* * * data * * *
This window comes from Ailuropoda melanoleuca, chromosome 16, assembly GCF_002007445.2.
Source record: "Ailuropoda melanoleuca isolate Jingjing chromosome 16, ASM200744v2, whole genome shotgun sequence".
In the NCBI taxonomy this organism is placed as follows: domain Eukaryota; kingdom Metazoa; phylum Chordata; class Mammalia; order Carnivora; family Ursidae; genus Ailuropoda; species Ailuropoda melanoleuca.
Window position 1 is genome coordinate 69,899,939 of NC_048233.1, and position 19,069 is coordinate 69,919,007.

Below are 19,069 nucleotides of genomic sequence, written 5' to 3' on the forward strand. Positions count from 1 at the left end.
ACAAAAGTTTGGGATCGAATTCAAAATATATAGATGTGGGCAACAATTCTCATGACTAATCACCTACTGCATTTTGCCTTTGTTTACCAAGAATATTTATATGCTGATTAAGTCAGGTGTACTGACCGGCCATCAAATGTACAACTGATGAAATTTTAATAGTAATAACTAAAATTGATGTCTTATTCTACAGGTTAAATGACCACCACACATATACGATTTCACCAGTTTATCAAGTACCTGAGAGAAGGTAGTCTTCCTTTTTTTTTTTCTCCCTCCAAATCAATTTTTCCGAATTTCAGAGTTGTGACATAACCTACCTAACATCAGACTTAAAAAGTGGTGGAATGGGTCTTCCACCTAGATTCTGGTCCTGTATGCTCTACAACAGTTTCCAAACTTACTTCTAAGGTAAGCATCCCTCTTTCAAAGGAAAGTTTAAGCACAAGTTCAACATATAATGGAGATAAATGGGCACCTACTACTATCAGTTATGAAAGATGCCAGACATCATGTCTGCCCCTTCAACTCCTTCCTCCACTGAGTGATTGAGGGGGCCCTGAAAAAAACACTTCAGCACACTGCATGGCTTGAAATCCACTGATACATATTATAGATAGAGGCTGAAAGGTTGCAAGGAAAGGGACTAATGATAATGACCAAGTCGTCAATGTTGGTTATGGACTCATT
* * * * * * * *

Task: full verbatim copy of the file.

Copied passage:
This window comes from Ailuropoda melanoleuca, chromosome 16, assembly GCF_002007445.2.
Source record: "Ailuropoda melanoleuca isolate Jingjing chromosome 16, ASM200744v2, whole genome shotgun sequence".
In the NCBI taxonomy this organism is placed as follows: domain Eukaryota; kingdom Metazoa; phylum Chordata; class Mammalia; order Carnivora; family Ursidae; genus Ailuropoda; species Ailuropoda melanoleuca.
Window position 1 is genome coordinate 69,899,939 of NC_048233.1, and position 19,069 is coordinate 69,919,007.

Below are 19,069 nucleotides of genomic sequence, written 5' to 3' on the forward strand. Positions count from 1 at the left end.
ACAAAAGTTTGGGATCGAATTCAAAATATATAGATGTGGGCAACAATTCTCATGACTAATCACCTACTGCATTTTGCCTTTGTTTACCAAGAATATTTATATGCTGATTAAGTCAGGTGTACTGACCGGCCATCAAATGTACAACTGATGAAATTTTAATAGTAATAACTAAAATTGATGTCTTATTCTACAGGTTAAATGACCACCACACATATACGATTTCACCAGTTTATCAAGTACCTGAGAGAAGGTAGTCTTCCTTTTTTTTTTTCTCCCTCCAAATCAATTTTTCCGAATTTCAGAGTTGTGACATAACCTACCTAACATCAGACTTAAAAAGTGGTGGAATGGGTCTTCCACCTAGATTCTGGTCCTGTATGCTCTACAACAGTTTCCAAACTTACTTCTAAGGTAAGCATCCCTCTTTCAAAGGAAAGTTTAAGCACAAGTTCAACATATAATGGAGATAAATGGGCACCTACTACTATCAGTTATGAAAGATGCCAGACATCATGTCTGCCCCTTCAACTCCTTCCTCCACTGAGTGATTGAGGGGGCCCTGAAAAAAACACTTCAGCACACTGCATGGCTTGAAATCCACTGATACATATTATAGATAGAGGCTGAAAGGTTGCAAGGAAAGGGACTAATGATAATGACCAAGTCGTCAATGTTGGTTATGGACTCATT